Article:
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Rust Code Guidelines

Why Rust

We need a cross-platform key and transaction management component upon which platform-specific UIs can be built. We chose Rust for this component because of memory safety, low level control over key buffers, cross-platform portability and good blockchain library support. Rust is the only programming language that satisfies all these requirements.

Our Rust code is exposed to host languages that implement the app UIs via uniffi-rs.


Good performance of Rust code is desired, but it’s not a deal-breaker. We prioritize maintainability and agility over performance. In other words, feel free to clone stuff if it lets you ship features quicker or if it significantly reduces code complexity.

We are particularly weary to introduce any optimizations at this time, as we’ll have to introduce generic blockchain traits as we add support for more protocols (we currently only support Ethereum), and performance optimizations in Rust sometimes lead to rather unwieldy generics.


Since we are using uniffi-rs to expose Rust to host languages via FFI, we have two options to deal with concurrent operations:

  1. Make FFI calls non-blocking, do async in Rust, and pass results through callback interfaces to host languages.
  2. Make FFI calls blocking and let the host languages deal with concurrency.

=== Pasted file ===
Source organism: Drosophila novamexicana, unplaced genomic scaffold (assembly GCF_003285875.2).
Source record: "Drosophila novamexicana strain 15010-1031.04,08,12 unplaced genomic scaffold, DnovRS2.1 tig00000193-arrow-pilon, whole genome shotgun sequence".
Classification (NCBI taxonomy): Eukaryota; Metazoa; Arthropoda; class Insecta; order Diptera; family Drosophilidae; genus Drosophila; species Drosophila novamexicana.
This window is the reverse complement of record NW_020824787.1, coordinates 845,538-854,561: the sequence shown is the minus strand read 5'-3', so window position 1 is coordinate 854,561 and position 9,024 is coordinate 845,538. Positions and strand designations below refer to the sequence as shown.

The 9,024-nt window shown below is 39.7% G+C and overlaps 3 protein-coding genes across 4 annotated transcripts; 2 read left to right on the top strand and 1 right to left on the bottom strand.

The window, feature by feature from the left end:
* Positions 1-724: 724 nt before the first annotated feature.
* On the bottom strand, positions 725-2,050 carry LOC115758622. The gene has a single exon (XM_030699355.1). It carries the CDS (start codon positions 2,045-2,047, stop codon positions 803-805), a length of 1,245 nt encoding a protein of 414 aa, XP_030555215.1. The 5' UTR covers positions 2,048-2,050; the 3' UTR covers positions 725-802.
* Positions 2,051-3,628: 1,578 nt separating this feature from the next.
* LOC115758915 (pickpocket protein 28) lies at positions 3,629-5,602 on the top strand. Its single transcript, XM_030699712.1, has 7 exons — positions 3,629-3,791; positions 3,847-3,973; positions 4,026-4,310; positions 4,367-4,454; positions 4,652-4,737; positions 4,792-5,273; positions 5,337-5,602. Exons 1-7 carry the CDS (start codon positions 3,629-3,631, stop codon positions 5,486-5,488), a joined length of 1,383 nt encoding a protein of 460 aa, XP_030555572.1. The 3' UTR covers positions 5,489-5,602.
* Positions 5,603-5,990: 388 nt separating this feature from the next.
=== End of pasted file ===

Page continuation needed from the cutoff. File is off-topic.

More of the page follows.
The second option is simpler for both the Rust and the UI code, since the host languages (Swift and Kotlin at this point) have good concurrency primitives that UI developers are familiar with (as opposed to a custom callback scheme), and async Rust has some rough edges which we can avoid this way. For this reason, our Rust code is written as single threaded, blocking code and concurrency is handled by the host languages.

There are three exceptions:

  1. Some of our Rust dependencies only expose async interfaces. In this case we block on them with the async_runtime module that wraps a lazy-initialized global Tokio runtime.
  2. Since we have an async runtime anyway for our dependencies, if there is a function that we want to call multiple times concurrently during one FFI call (e.g. to fetch multiple images), then we write that function as async, spawn instances of it on the async runtime and then block on the joined futures.
  3. While initially the in-page provider was implemented with the blocking approach, we discovered that it's surprisingly difficult to get a fixed-sized dedicated thread-pool in Swift and one request at a time is not good enough performance-wise, so we've refactored it to async in Rust and callback-based through FFI.